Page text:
creativity inc. – book reflections

Disclaimer : This is not a book review, it’s just some reflections. I listen to books (via Audible – get on it!) and I listen to them at 1.5 speed (if the narrator’s pace allows). I can’t highlight or underline and, as I’m usually driving while listening, I don’t get to take notes. I listen for big ideas, not details. I listen for concepts rather than quotes. So here are some reflections on a book I recently finished.

Creativity Inc. Overcoming the unseen forces that stand in the way of true inspiration.

by Ed Catmull

Ed is co-founder of Pixar Animation Studios and president of Pixar Animation and Disney Animation. A computer scientist by training, he initially created software to assist in computer animation but went on to co-found Pixar Animation Studios and create some of our best known and loved animated movies.

This book was fascinating. As a lover of animated movies (particularly Disney & Pixar) I was intrigued to get a behind-the-scenes look at all the processes and decisions that go into the making of the movies whose quotes make up around 50% of my general daily dialogue!

It’s quite a long read but it has so much in it. Beyond the intricate insights into how characters, plots and contexts were researched, created and refined I was intrigued by the leadership lessons learned and shared. And particularly challenged and inspired about how intentionally they focused on creating, communicating and maintaining a vibrant, creative and productive culture.

Some stand out take-aways for me…

Easy is not the goal.

Disney & Pixar exist to make excellent movies. The book references the thousands of decisions that are made, the distractions that need to be avoided, the challenges that need to be overcome and the budgets that need to be managed in order to make an excellent movie … and then to make another one. Every system and process is painstakingly analysed to refine speed and quality of production, staff satisfaction and overall outcomes. But Catmull was keen to point out that in amongst all of that, ‘easy’ must never be the goal. Sure, the easiest way to accomplish a goal is the goal but the goal is never about ease. He warned about how allowing a culture to be shaped around shortcuts, quick fixes and ‘that will do’ is toxic first to excellent outcomes, but ultimately to team morale and momentum. He gave multiple examples of how high calibre workers are motivated by the challenge to create outcomes of significance not mediocrity (however that might be measured in a given field of endeavour). I loved thinking about how that might translate into other leadership and team environments. I resonated profoundly with this idea.

A culture of feedback is essential.

Catmull details the processes of feedback employed at Disney & Pixar and they are elaborate. Organisationally, they continually spend a great deal of resource (man-hours, money, energy) on extracting, collating and responding to feedback on all aspects of their film creation. The level of humility demonstrated by senior leadership sets the tone for this. And the intentionality around establishing and maintaining a culture where feedback is genuinely welcomed and valued is incredibly high.

A loose paraphrase of a quote – “You don’t want to be in an organisation where the level of candour is higher in the corridors than it is in your meetings. In rooms where ideas, policy and best practice are being hashed out you want to only be hearing the truth – the whole truth.” And he goes on to articulate how it is that they monitored and responded to this. He shares not only his repulsion at the idea that people might withhold their honest opinions because they want to appear amiable to their up-lines, but the acknowledgement that they could never be their best or do their best if these honest opinions weren’t being heard. So they went about developing clearly communicated and curated methods for extracting feedback at every level of their organisation.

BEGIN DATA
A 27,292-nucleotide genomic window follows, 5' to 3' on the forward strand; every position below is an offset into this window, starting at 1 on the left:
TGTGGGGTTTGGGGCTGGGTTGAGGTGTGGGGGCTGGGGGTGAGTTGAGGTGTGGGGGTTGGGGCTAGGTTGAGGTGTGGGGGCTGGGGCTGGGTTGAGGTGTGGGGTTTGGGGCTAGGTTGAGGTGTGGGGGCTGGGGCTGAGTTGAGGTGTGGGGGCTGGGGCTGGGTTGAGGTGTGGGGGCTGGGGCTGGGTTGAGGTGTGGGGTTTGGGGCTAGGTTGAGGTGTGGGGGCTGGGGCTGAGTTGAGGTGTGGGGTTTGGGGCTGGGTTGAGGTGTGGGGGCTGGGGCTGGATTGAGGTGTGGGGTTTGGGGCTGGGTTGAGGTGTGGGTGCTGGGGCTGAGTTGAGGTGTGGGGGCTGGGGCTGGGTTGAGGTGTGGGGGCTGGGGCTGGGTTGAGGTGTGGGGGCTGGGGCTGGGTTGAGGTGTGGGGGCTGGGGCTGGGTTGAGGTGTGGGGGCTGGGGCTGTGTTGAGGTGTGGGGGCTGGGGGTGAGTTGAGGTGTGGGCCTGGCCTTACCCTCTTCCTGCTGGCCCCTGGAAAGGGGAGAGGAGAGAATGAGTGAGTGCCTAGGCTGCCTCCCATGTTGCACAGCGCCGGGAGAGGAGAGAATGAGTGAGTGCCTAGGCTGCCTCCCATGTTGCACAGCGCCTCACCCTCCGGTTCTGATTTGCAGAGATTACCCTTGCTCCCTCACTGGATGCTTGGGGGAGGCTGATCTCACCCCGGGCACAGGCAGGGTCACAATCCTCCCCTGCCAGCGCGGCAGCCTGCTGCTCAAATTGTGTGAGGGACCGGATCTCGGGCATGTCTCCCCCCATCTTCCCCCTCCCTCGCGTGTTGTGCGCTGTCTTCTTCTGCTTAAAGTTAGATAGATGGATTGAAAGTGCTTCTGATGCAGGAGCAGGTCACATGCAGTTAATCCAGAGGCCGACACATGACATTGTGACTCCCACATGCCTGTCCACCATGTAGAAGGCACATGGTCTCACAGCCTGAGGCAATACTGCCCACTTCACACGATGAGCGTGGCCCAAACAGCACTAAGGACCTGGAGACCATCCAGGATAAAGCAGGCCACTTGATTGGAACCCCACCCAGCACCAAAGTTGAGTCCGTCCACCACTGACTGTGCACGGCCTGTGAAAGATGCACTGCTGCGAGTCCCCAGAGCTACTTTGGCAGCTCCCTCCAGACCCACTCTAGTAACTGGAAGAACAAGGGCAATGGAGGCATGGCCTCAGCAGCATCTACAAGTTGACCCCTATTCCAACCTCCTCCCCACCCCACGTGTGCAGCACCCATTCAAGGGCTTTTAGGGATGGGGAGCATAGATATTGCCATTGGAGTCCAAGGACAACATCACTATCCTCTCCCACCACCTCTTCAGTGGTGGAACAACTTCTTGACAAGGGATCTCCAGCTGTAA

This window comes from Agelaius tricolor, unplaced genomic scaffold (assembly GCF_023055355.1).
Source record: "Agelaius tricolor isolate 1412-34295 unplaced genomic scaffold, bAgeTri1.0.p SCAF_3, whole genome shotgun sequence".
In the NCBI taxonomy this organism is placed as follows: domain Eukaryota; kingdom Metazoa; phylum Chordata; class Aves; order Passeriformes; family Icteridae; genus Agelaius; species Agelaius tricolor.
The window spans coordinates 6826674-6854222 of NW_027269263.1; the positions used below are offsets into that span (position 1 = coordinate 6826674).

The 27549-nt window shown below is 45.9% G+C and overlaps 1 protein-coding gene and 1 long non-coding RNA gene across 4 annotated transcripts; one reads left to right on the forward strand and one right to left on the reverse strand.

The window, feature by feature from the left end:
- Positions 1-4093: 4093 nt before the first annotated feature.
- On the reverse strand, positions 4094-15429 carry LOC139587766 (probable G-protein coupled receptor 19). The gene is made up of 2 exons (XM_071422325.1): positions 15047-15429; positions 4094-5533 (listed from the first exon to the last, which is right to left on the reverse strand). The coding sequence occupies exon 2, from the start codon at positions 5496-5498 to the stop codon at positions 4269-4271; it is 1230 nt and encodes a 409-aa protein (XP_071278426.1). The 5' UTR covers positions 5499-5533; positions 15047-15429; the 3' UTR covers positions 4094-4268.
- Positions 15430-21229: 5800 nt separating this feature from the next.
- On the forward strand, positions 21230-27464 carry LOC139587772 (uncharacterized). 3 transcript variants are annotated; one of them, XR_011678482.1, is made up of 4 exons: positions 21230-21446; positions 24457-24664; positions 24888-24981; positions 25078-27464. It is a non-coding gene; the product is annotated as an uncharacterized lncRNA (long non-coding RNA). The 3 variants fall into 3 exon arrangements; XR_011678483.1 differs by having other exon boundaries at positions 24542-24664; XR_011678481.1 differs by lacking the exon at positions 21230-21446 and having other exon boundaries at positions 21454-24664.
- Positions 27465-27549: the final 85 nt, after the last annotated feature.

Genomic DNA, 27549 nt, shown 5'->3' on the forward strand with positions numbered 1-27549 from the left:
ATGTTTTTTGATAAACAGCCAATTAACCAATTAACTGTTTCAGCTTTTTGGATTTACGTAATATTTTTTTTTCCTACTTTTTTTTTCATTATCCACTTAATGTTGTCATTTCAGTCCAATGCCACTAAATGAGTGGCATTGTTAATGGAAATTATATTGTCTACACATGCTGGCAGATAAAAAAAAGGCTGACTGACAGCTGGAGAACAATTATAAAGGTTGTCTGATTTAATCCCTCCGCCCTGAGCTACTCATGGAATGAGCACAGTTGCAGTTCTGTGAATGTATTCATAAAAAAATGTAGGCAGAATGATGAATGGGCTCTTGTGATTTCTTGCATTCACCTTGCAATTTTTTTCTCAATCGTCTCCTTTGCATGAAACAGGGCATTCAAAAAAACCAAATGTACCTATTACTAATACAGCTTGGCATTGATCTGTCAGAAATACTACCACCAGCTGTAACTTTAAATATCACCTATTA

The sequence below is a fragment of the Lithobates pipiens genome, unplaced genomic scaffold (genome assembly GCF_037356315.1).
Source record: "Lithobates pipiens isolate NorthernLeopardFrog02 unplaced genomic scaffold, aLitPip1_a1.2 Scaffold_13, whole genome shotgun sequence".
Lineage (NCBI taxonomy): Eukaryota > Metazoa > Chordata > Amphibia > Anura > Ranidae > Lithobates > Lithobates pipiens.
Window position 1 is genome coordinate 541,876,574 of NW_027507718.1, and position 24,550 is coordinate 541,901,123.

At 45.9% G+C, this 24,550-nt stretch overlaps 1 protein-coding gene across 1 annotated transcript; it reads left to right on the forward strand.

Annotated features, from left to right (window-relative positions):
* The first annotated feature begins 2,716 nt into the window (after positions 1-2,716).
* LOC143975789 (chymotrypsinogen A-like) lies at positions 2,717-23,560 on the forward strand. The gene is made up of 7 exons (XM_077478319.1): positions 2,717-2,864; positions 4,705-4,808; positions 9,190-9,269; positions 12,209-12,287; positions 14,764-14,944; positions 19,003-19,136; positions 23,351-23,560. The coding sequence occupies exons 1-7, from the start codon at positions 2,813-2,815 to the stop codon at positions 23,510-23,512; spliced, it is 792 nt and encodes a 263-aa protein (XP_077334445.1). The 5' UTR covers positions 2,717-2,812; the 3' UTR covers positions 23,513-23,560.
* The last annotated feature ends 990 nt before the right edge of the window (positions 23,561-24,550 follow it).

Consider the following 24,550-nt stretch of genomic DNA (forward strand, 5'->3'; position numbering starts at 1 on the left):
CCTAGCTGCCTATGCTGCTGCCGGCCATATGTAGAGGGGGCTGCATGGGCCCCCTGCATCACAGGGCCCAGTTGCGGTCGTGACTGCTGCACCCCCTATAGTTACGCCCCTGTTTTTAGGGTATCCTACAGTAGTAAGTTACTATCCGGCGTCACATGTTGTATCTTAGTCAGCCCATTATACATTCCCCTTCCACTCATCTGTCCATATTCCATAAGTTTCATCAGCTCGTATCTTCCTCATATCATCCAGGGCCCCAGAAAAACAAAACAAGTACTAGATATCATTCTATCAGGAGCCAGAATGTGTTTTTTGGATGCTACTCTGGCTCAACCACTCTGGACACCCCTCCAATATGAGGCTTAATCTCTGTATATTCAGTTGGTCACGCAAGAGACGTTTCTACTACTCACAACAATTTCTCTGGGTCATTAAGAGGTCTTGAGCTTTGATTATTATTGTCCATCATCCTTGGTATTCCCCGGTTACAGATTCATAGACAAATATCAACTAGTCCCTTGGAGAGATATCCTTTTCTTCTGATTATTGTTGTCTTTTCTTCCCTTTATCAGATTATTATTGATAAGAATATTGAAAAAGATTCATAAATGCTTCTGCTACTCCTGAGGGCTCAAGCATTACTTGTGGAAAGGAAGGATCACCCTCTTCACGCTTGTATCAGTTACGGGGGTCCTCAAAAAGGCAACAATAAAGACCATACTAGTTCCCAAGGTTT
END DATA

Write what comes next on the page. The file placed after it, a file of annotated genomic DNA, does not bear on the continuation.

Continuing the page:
Sections of this book read as a master class in how to create and nurture a culture of feedback. I suspect I’ll be revisiting it for this purpose. It’s crazy inspiring.

Failure is essential.

Feeding into the value and success of a culture of feedback is communicating (in word and deed) that there is a way for failure to be processed and recovered from – a way back. In fact, Catmull asserts that failure is to be expected because it’s a “necessary consequence of trying something new”. An organisation can’t be hoping for innovation and progress without giving permission to experiment – which innately opens up the potential for failure as risks are taken.

Healthy team culture deals with failure in predictable, articulated and honouring ways so as to re-embolden a team member (and those watching on) for continued creative endeavours.

What TRUST really looks like.

I thoroughly appreciated the repeated references Catmull made to the importance of trust – but also how he defined it. He asserts the necessity of trust for healthy team culture, releasing the creative and innovative, and ultimately for generating best outcomes. Further to his observations on failure, he posits that performance failure can’t be a reason to withdraw trust. “Trust doesn’t depend on a person not messing up – it means that you’ll keep trusting them even when they do mess up!” (paraphrase).

Trust is about trusting the motive and intent of a person – they were thinking this would help and achieve what we were hoping to achieve, it just didn’t work out that way. Rather than assuming the worst of a person – they wasted time and money on a method that was useless and now they can’t be trusted with that level of autonomy or creativity again. If failure is a necessary consequence of trying something new and you want your people to try new things then they can’t be penalised if that attempt wasn’t successful. Trust gives a person confidence to make their best effort and offer their best ideas knowing that you are behind them and for them and will help them find their way back if things go wrong.